Readers of Richard Holmes’s biographies and essays will occasionally have caught glimpses of him in autobiographical vignettes, motorcycling along narrow country lanes or yachting on the North Sea. They will not be surprised to learn, from his history of ballooning, that he himself has made several ascents in a basket attached to a “silken cloud.” Once, he landed in a field of “distinctly inhospitable” pigs in his home county of Norfolk in eastern England; on another occasion, he was a passenger in a balloon whose pilot attempted to land “on the trim lawns of the National Parliament building” in Canberra, “until waved away by a genial security officer who threatened to give us a parking ticket.” Holmes shares the sense of wonder of the balloonists whose “dreamlike stories and romantic adventures” he recounts. He also shares their mischievousness. Falling Upwards opens with a premonitory tableau of the four-year-old Holmes at a village fête. His uncle, an RAF pilot, had tied a helium-filled party balloon to the top button of his aertex shirt: “It tugged me impatiently towards the sky, and I began to feel unsteady on my feet. I felt that I was falling—upwards.”
Far from being a straightforward history of the balloon, this is an uplifting celebration of its aesthetic appeal and its “social and imaginative impact,” of the writing it inspired and of the “strangely mesmerising” “dash and eccentricity” of the balloonists themselves. The Montgolfier brothers’ invention of the “Cloud in a paper bag” in 1782 is barely mentioned, since the topic was covered in Holmes’s previous book, The Age of Wonder, and the first hydrogen-filled balloon flits past in a footnote. Instead, while appearing to tell occasionally incredible tales of courage and catastrophe for the sheer pleasure of it, he has written a social history that, flighty but never flippant, touches down as though by accident in some remote and rarely visited corners of the mind.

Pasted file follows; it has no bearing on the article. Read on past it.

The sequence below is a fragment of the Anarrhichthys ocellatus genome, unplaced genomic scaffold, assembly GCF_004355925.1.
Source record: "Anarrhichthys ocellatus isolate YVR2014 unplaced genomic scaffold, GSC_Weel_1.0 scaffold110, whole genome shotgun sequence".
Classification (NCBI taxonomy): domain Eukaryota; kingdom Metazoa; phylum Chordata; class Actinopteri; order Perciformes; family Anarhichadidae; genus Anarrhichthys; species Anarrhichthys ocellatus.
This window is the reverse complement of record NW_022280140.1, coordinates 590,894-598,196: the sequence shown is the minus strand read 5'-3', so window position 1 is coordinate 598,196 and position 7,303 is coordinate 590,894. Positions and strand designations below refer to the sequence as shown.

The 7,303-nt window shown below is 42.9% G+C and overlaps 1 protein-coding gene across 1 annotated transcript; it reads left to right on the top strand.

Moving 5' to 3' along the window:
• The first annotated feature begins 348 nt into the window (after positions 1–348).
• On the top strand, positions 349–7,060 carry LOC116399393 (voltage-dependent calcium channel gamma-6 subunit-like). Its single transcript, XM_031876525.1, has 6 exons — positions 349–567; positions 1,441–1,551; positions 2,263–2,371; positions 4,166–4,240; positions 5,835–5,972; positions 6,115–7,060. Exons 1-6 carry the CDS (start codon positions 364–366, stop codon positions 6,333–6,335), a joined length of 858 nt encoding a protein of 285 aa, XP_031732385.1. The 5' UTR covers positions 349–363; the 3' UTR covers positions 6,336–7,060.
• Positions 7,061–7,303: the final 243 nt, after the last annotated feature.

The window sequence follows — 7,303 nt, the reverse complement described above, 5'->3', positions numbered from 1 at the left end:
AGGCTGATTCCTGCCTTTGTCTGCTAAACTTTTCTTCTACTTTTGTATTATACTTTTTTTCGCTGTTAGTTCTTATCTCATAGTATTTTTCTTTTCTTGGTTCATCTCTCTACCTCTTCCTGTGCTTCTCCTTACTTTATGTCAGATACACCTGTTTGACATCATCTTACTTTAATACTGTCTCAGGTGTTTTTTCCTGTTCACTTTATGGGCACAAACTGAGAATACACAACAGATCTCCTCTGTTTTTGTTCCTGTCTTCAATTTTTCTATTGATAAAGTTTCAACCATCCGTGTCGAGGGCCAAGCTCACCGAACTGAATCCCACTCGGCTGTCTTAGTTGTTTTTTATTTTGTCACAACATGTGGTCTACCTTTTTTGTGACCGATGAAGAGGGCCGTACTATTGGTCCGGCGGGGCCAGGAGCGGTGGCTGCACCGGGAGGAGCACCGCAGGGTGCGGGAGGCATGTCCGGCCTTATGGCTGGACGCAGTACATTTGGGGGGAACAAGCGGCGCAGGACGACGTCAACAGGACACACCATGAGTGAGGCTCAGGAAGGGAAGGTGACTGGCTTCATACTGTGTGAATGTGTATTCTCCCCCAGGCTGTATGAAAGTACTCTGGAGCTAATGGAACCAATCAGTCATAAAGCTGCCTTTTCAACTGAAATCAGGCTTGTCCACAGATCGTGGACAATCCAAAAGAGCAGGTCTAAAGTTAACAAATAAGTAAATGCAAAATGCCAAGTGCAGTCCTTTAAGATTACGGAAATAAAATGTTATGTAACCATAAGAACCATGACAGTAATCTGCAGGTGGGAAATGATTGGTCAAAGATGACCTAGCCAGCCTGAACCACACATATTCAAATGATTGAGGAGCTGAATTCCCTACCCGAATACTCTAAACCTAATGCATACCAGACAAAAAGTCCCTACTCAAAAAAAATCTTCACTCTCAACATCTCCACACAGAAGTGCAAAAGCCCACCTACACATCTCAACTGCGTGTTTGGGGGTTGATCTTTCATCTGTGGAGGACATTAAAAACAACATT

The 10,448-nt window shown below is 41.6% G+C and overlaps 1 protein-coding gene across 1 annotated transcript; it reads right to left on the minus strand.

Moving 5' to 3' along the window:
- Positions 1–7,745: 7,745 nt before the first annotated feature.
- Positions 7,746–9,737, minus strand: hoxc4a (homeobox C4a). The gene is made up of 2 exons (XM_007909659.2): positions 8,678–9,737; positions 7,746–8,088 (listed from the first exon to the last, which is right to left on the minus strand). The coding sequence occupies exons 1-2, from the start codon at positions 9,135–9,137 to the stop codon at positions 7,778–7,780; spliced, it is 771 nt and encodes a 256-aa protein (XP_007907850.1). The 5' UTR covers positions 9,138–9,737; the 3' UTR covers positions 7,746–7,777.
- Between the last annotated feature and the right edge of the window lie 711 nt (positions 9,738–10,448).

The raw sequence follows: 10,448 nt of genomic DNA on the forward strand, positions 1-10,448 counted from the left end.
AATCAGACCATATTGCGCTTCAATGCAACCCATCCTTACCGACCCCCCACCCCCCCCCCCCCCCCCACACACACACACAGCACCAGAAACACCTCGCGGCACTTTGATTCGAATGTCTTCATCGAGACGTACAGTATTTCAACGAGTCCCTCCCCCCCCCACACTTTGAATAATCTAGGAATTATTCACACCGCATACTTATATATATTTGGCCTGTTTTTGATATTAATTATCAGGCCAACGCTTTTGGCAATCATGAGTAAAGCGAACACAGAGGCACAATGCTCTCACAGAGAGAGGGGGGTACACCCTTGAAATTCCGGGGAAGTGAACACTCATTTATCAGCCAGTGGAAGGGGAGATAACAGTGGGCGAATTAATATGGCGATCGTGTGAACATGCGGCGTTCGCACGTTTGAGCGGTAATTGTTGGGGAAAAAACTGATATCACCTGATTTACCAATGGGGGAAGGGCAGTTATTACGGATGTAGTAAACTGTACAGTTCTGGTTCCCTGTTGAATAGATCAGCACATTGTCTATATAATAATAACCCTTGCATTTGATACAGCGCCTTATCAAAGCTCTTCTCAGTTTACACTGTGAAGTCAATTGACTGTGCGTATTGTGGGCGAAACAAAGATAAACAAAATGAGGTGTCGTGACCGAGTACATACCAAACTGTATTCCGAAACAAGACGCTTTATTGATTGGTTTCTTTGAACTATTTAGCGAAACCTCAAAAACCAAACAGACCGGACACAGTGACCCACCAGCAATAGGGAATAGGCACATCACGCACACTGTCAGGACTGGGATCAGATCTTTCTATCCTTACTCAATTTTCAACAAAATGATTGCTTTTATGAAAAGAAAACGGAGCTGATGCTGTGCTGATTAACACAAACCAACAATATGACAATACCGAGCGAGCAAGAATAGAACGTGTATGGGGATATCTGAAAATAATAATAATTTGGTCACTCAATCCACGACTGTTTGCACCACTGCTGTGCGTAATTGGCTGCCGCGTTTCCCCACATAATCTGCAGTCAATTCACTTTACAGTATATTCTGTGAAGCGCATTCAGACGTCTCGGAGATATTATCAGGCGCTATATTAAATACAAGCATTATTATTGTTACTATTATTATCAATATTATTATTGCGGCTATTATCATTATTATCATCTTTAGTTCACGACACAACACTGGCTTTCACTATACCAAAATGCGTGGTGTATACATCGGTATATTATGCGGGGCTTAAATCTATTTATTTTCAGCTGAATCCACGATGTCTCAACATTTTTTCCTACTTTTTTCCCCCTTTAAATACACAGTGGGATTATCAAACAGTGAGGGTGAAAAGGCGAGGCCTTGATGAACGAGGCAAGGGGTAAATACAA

At 5:45 on the evening of August 27, 1783, the inhabitants of the village of Gonesse, ten miles northeast of Paris, noticed what some of them took to be the moon descending from the sky. It fell vertically at first, then slanted toward the ground. For most eighteenth-century peasants, even those who lived within striking distance of the metropolis, supernatural interventions were everyday events, but this was something without precedent in fairy tale or legend. As the mysterious object blundered earthward, it assumed the appearance of a gigantic, shapeless bag of red and white silk. Though the bag had lost most of the “inflammable air” that had been piped into it that afternoon on the Champ de Mars in Paris, it was still able to pursue its mad journey across the fields. Later versions of the incident state that the terrified peasants of Gonesse deliberately destroyed the unmanned alien craft, but an account published by a scientist less than three years after the event suggests a more varied and practical response: “Some took to their heels; others knelt down and invoked their patron saint; the boldest among them, after pelting the balloon with stones, caught up with it, tied it to the tail of a horse and dragged it back to Gonesse.” Six years before the French Revolution, an outlandish object made from expensive material and coming from the direction of Paris—in fact it was the first hydrogen-filled balloon—was unlikely to be treated gently.